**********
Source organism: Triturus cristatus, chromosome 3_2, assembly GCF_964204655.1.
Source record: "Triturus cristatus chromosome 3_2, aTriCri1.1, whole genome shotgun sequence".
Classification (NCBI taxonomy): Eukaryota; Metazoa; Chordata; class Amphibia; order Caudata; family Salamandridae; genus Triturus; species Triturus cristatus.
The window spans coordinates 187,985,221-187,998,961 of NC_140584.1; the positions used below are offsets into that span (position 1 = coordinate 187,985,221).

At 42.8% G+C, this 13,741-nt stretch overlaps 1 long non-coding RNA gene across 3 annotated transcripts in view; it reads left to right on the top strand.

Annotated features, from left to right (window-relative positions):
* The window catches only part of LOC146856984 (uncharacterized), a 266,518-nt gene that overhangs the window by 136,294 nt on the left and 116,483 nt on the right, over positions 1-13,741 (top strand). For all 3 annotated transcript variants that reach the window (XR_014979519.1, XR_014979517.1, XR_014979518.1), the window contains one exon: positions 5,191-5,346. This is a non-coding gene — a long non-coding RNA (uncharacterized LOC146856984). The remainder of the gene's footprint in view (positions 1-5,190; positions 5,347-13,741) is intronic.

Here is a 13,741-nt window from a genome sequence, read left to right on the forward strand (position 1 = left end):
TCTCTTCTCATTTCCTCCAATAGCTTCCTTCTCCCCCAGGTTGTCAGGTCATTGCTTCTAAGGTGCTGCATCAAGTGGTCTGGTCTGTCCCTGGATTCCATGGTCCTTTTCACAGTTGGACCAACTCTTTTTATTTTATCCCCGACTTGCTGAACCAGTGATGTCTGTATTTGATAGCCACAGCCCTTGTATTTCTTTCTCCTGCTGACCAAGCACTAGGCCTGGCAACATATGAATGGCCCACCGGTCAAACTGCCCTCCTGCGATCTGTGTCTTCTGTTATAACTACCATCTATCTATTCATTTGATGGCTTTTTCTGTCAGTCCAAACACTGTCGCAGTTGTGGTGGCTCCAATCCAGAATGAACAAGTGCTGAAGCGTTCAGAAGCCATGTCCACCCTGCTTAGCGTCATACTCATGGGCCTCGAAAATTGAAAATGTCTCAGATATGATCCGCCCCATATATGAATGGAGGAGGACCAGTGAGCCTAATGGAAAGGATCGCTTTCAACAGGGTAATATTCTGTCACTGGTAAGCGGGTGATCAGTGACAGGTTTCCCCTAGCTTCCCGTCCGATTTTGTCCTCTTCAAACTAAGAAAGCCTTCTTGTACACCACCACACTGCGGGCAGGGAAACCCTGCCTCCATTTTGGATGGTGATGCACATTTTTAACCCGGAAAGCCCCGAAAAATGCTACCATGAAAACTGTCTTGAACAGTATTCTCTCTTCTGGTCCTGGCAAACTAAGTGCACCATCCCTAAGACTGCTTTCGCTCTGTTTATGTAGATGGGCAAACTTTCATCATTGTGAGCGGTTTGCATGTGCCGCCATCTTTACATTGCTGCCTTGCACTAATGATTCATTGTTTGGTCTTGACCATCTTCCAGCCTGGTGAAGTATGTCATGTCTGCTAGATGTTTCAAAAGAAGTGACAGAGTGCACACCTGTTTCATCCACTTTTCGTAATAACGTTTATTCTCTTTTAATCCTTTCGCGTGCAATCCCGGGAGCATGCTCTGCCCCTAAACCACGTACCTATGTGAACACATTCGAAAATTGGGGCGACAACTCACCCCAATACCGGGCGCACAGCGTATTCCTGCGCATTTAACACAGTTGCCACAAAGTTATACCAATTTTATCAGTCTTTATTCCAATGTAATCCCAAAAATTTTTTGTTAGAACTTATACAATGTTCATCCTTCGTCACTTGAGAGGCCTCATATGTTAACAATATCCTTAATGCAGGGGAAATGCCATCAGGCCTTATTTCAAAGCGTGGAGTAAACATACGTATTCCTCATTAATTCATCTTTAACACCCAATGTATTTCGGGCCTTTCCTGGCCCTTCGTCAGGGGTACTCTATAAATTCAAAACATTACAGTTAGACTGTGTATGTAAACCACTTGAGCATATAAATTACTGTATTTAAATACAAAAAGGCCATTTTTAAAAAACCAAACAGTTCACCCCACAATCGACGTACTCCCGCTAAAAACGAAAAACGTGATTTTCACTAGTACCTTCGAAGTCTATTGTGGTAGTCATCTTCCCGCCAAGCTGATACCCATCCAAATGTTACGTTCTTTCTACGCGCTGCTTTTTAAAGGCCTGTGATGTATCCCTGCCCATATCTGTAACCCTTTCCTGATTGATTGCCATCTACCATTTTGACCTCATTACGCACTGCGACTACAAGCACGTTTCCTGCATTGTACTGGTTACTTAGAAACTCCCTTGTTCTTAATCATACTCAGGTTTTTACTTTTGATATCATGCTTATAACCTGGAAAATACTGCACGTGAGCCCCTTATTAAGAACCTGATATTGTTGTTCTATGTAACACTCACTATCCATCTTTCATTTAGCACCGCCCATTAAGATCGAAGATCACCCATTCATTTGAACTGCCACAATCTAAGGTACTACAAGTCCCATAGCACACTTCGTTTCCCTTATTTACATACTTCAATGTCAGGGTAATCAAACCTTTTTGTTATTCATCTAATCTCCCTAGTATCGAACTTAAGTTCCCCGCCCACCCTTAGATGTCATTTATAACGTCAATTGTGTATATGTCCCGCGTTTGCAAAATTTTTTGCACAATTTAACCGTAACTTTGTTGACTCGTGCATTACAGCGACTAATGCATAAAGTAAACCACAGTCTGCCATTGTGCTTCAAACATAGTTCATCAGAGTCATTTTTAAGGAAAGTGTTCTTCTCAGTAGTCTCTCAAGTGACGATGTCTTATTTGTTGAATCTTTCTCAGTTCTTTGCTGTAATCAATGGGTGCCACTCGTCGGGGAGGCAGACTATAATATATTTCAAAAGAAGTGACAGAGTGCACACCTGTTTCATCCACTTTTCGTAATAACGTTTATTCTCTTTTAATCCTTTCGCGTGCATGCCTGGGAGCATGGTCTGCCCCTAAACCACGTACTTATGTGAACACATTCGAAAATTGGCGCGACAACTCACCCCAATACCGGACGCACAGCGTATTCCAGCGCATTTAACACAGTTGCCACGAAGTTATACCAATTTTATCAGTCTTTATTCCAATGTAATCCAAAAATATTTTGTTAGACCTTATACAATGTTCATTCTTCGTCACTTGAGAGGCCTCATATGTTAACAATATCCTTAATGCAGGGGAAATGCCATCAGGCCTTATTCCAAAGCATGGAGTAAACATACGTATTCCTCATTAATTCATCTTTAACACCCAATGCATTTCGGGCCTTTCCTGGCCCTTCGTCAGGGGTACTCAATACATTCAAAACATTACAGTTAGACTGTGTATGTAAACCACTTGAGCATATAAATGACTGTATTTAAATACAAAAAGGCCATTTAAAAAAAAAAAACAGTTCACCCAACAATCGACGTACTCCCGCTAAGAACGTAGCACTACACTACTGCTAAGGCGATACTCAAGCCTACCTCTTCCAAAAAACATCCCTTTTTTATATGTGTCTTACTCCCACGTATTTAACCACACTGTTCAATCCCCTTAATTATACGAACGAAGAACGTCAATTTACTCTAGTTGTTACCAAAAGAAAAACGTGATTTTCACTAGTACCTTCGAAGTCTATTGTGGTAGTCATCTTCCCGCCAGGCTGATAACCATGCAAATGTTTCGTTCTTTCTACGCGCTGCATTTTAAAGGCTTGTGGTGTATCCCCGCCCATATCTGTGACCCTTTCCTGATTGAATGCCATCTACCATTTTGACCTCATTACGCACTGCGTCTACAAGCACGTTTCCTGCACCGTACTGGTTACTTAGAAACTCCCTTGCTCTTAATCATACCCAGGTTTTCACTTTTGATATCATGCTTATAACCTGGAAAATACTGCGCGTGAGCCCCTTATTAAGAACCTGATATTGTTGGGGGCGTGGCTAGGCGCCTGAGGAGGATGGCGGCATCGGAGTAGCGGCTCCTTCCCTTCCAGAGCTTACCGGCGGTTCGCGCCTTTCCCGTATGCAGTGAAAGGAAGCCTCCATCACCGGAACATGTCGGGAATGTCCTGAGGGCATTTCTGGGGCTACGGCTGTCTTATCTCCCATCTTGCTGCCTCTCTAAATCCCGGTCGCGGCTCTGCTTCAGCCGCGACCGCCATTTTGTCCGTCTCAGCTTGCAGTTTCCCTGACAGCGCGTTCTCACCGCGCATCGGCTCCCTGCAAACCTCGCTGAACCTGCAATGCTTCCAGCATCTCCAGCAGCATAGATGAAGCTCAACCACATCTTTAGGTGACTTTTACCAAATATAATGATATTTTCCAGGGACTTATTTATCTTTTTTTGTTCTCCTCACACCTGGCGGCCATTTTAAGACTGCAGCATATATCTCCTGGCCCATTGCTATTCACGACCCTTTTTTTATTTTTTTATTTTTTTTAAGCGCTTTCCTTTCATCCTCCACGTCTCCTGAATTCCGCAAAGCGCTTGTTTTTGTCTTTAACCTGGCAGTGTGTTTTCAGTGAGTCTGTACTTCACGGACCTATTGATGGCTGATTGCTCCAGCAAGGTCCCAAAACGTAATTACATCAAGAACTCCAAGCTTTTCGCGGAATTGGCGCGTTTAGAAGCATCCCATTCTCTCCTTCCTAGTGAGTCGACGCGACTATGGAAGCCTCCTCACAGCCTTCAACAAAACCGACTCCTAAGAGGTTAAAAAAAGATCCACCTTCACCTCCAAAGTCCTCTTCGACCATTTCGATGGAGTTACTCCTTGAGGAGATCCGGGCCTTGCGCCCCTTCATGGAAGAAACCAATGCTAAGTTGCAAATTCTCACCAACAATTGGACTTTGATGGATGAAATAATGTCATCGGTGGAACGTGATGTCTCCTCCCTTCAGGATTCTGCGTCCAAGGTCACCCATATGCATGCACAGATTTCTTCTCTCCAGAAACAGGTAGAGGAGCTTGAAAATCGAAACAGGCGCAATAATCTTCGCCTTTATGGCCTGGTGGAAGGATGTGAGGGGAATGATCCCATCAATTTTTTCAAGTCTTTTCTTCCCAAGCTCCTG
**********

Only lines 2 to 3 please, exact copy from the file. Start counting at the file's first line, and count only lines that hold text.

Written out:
Source record: "Triturus cristatus chromosome 3_2, aTriCri1.1, whole genome shotgun sequence".
Classification (NCBI taxonomy): Eukaryota; Metazoa; Chordata; class Amphibia; order Caudata; family Salamandridae; genus Triturus; species Triturus cristatus.